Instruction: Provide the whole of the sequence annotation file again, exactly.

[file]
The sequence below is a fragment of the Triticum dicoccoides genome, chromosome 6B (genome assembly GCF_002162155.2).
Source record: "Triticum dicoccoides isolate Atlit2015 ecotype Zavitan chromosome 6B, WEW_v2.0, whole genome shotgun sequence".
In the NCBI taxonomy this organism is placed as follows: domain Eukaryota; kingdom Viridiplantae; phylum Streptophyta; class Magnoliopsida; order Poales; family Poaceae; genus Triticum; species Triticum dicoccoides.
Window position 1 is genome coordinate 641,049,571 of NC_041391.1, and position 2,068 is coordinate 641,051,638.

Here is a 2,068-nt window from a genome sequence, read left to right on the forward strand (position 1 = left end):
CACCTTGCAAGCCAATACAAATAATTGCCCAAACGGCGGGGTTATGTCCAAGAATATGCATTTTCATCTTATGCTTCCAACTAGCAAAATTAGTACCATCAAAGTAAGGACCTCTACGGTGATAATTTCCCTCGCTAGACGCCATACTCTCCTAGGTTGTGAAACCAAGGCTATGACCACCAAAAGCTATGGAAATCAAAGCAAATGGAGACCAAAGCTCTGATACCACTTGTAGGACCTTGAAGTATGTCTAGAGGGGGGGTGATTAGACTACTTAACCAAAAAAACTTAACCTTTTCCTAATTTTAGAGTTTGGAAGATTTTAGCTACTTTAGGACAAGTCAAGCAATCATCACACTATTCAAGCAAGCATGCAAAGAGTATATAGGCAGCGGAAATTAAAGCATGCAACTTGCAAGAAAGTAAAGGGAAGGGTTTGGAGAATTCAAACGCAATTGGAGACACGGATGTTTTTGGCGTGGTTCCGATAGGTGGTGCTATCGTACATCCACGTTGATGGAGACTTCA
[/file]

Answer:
The sequence below is a fragment of the Triticum dicoccoides genome, chromosome 6B (genome assembly GCF_002162155.2).
Source record: "Triticum dicoccoides isolate Atlit2015 ecotype Zavitan chromosome 6B, WEW_v2.0, whole genome shotgun sequence".
In the NCBI taxonomy this organism is placed as follows: domain Eukaryota; kingdom Viridiplantae; phylum Streptophyta; class Magnoliopsida; order Poales; family Poaceae; genus Triticum; species Triticum dicoccoides.
Window position 1 is genome coordinate 641,049,571 of NC_041391.1, and position 2,068 is coordinate 641,051,638.

Here is a 2,068-nt window from a genome sequence, read left to right on the forward strand (position 1 = left end):
CACCTTGCAAGCCAATACAAATAATTGCCCAAACGGCGGGGTTATGTCCAAGAATATGCATTTTCATCTTATGCTTCCAACTAGCAAAATTAGTACCATCAAAGTAAGGACCTCTACGGTGATAATTTCCCTCGCTAGACGCCATACTCTCCTAGGTTGTGAAACCAAGGCTATGACCACCAAAAGCTATGGAAATCAAAGCAAATGGAGACCAAAGCTCTGATACCACTTGTAGGACCTTGAAGTATGTCTAGAGGGGGGGTGATTAGACTACTTAACCAAAAAAACTTAACCTTTTCCTAATTTTAGAGTTTGGAAGATTTTAGCTACTTTAGGACAAGTCAAGCAATCATCACACTATTCAAGCAAGCATGCAAAGAGTATATAGGCAGCGGAAATTAAAGCATGCAACTTGCAAGAAAGTAAAGGGAAGGGTTTGGAGAATTCAAACGCAATTGGAGACACGGATGTTTTTGGCGTGGTTCCGATAGGTGGTGCTATCGTACATCCACGTTGATGGAGACTTCA